I have a feeling that many of us can relate to Martin and Nicodemus. We go to church, attend Bible study, have a “quiet time” throughout the week, give our time to serving in a ministry, but we know deep in our hearts that we are thirsty. Living life simply to “check the boxes” next to our religious “to do” lists for the day is exhausting. If you are like Martin Luther and seeking to quench your thirst with religion, then there are many times you get to the end of the day and think, “I’ve got to do better.” Better than what? God told His people,
45 I am the LORD, who brought you up out of Egypt to be your God; therefore be holy, because I am holy. (Leviticus 11:45 NIV)
God says, “Be like Me.” Be like God? Many years ago while Michael Jordan was at the height of his fame and winning NBA Championships like they were YMCA Championships, Gatorade put out a popular commercial with the theme, “Be Like Mike!” Being like Mike is nothing compared to the challenge of being like God. We think that submitting to the rigors of religion will provide us with the blueprint of being “holy,” when in actuality they will only heighten our awareness of our deep, deep thirst.
Maybe some of you here this morning are like the woman at the well and you’ve sought to satisfy your thirst with relationships. She had been married to five different husbands and none of them worked out. That didn’t deter her from continuing her search for “Mr. Right.” She might have given up on marriage, but she hadn’t given up on men. The man she was living with when she met Jesus wasn’t her husband, but she hoped he could be her Prince Charming, the man who she thought would finally satisfy her nagging thirst.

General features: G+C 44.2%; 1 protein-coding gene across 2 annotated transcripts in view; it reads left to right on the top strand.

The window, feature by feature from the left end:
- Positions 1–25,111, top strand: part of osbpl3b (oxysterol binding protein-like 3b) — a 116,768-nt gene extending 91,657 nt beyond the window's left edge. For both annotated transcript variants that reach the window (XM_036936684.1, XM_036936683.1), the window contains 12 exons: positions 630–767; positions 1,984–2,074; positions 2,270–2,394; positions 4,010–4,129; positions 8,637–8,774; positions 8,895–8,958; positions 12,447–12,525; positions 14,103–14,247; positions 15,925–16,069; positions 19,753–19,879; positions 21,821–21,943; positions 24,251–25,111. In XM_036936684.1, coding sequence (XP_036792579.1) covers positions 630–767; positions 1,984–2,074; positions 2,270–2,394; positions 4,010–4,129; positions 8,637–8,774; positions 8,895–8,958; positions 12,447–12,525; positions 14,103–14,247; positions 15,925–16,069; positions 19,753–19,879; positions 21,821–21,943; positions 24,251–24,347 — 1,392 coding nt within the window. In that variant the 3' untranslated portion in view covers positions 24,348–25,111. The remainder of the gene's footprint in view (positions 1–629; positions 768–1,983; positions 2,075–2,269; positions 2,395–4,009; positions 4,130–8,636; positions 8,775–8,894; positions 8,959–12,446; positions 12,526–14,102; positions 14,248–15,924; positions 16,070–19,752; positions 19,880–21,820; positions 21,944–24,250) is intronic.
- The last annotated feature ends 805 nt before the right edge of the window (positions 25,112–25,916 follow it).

You are thirsty aren’t you? You think that if you could just find the right guy or the right woman then your search for satisfaction, your thirst, could once and for all be quenched. You are sorely mistaken my friend. Dorothy may have believed Jerry Maguire when he said, “You complete me,” but I’m sure she found out in time that no person can quench another person’s deepest thirst. A few years ago, Keyshia Cole, sang,
You love me, you complete me
You hold my heart in your hands
And it’s okay ’cause I trust that
You’ll be the best man that you can
(You Complete Me, Keyshia Cole)
Then, just last month, it was reported that Keyshia and her husband, Daniel, aren’t getting along. That’s understandable. Every couple goes through rough waters. Problems are understandable, but looking for another person to complete us, to quench our thirst, is like drinking salt water. You’ll end up like the woman at the well, dying of thirst.
There are 7 billion people on the planet and they are all dying of thirst. I could fill 10,000 pages with the things that we try to quench our thirst, but I bet you already have some things in mind that you’ve tried, and tried, and tried again to stop that parched, empty feeling, deep in your soul. Trying to satisfy the longing, the thirst of our souls with jobs, a bigger check, bigger house, more expensive car, people, associates, partners, lovers, hobbies, distractions, jewelry and clothes, drugs, alcohol, passions, parties…all of them, each and every one of them is salt water that will only leave you more thirsty than when you felt the thirst come on.